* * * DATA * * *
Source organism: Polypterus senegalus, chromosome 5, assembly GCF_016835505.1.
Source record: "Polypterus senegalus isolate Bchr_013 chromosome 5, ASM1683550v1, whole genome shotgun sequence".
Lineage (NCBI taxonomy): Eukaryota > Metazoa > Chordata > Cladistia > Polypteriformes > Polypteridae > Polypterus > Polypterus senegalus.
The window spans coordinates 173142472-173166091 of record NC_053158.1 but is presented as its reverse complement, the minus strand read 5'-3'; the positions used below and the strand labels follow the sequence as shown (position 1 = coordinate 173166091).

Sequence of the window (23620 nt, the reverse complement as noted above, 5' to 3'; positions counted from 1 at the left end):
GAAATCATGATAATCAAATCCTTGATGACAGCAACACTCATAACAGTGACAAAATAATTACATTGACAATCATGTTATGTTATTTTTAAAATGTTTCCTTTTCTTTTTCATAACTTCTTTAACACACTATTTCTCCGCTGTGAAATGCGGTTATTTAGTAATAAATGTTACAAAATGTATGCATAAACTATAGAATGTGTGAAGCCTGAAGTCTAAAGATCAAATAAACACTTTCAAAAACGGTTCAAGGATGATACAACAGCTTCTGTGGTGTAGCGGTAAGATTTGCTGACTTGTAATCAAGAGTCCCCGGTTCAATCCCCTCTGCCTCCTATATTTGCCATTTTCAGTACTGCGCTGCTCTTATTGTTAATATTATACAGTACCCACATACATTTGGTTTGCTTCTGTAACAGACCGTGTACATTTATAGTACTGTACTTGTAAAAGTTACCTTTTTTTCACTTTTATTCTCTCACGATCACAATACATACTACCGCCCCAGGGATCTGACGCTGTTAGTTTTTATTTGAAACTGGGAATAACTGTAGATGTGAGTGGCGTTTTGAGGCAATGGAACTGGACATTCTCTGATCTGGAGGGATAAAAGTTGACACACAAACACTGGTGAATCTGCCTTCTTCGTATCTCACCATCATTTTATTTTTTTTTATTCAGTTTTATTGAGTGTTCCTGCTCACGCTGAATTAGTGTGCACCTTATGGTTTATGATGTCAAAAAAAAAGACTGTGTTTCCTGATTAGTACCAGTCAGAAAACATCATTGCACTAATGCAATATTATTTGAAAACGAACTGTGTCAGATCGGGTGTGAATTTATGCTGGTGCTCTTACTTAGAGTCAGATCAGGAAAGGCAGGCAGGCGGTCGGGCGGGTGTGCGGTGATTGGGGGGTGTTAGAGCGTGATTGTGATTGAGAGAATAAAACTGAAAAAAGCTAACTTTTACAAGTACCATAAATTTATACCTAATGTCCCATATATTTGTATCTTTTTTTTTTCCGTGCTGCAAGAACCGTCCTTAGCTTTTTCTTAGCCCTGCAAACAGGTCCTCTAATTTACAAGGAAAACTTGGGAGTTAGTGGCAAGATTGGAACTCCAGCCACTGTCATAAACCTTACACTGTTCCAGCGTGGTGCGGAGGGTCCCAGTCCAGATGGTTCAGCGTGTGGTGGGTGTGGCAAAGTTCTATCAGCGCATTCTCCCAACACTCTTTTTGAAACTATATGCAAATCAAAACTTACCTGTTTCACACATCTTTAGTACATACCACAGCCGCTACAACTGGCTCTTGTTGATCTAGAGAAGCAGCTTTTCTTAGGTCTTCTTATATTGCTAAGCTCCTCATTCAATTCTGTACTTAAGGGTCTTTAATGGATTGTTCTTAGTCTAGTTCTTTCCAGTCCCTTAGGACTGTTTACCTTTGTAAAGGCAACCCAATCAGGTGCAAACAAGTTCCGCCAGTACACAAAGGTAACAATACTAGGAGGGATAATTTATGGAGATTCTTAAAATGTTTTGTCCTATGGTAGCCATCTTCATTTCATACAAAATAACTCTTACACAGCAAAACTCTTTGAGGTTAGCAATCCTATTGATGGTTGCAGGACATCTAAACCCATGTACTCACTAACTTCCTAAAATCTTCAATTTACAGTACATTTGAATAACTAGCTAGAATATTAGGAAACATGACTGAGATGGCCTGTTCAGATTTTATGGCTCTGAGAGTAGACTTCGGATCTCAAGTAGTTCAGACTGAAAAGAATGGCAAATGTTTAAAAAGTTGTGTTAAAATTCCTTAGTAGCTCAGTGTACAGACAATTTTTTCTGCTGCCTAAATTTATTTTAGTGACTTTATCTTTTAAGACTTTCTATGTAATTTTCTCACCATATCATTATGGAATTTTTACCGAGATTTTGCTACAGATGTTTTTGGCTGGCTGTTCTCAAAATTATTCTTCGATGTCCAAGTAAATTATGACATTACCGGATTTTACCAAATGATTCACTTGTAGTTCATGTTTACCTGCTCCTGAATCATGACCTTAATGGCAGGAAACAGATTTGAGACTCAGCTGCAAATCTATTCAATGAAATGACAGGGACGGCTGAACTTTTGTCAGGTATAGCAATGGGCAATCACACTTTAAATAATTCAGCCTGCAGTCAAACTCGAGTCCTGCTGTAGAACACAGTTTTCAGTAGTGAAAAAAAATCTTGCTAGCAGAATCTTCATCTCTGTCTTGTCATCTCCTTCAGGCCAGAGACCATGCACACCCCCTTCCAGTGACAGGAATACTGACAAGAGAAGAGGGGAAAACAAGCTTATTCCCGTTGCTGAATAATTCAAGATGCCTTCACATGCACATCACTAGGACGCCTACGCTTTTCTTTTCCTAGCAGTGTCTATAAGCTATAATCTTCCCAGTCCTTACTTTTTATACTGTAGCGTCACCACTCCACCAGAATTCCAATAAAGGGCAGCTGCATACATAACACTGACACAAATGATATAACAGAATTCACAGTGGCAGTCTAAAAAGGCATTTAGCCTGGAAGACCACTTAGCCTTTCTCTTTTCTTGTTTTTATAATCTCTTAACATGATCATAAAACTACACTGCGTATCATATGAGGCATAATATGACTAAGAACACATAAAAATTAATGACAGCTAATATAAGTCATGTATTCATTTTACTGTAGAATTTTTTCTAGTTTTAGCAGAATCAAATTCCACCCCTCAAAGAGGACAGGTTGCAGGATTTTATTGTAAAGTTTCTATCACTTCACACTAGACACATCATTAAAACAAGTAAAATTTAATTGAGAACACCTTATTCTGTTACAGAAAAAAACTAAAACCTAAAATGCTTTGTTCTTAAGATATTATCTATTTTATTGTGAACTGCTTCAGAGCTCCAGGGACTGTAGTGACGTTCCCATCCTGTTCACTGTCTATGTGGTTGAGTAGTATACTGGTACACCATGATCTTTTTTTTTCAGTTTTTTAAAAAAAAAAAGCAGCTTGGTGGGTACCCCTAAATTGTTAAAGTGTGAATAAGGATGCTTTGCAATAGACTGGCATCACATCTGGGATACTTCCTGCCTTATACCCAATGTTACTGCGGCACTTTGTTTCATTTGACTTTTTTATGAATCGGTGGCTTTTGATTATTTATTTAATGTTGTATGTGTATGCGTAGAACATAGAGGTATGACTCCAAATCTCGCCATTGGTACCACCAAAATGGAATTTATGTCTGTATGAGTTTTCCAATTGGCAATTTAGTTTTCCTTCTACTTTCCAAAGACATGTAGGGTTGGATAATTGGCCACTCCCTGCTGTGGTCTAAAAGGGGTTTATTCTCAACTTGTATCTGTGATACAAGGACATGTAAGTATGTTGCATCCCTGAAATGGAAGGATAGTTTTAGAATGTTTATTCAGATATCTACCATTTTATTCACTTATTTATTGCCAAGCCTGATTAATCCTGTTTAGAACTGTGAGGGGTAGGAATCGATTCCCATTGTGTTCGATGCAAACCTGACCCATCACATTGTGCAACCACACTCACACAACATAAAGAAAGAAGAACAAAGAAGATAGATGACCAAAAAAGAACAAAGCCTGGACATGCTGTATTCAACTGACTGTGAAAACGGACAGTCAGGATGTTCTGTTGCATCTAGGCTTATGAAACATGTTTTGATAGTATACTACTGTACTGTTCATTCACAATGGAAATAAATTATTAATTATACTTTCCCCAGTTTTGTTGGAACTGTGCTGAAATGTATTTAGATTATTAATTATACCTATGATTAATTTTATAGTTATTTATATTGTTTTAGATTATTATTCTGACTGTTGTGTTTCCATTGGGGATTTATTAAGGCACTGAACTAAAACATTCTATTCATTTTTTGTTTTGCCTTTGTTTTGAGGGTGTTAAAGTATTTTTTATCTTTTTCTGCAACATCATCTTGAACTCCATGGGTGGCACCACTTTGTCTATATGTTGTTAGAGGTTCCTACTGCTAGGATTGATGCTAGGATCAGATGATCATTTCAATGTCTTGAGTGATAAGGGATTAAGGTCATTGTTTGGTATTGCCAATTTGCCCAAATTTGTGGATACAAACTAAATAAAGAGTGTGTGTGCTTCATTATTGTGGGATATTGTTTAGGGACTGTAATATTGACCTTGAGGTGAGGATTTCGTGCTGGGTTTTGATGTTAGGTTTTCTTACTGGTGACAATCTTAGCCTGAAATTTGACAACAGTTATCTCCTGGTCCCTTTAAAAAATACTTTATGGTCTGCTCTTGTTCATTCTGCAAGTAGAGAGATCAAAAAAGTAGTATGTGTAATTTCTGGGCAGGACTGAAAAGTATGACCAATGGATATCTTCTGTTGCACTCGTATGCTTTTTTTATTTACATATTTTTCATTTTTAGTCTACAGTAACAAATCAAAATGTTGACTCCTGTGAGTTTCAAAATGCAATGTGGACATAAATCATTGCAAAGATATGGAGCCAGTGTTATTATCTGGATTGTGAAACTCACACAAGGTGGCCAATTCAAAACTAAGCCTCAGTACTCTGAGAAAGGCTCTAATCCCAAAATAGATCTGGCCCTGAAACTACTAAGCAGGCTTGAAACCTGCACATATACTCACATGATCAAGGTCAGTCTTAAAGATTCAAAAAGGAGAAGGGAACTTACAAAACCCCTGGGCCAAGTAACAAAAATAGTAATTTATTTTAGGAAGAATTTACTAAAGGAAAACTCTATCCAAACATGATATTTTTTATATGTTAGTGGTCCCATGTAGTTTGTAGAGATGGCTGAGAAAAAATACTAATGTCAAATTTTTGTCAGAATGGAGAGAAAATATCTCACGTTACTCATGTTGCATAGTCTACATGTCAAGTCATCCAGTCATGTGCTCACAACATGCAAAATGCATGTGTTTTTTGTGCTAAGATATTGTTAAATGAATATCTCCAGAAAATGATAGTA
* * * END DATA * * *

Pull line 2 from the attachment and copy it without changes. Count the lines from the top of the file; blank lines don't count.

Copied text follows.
Source record: "Polypterus senegalus isolate Bchr_013 chromosome 5, ASM1683550v1, whole genome shotgun sequence".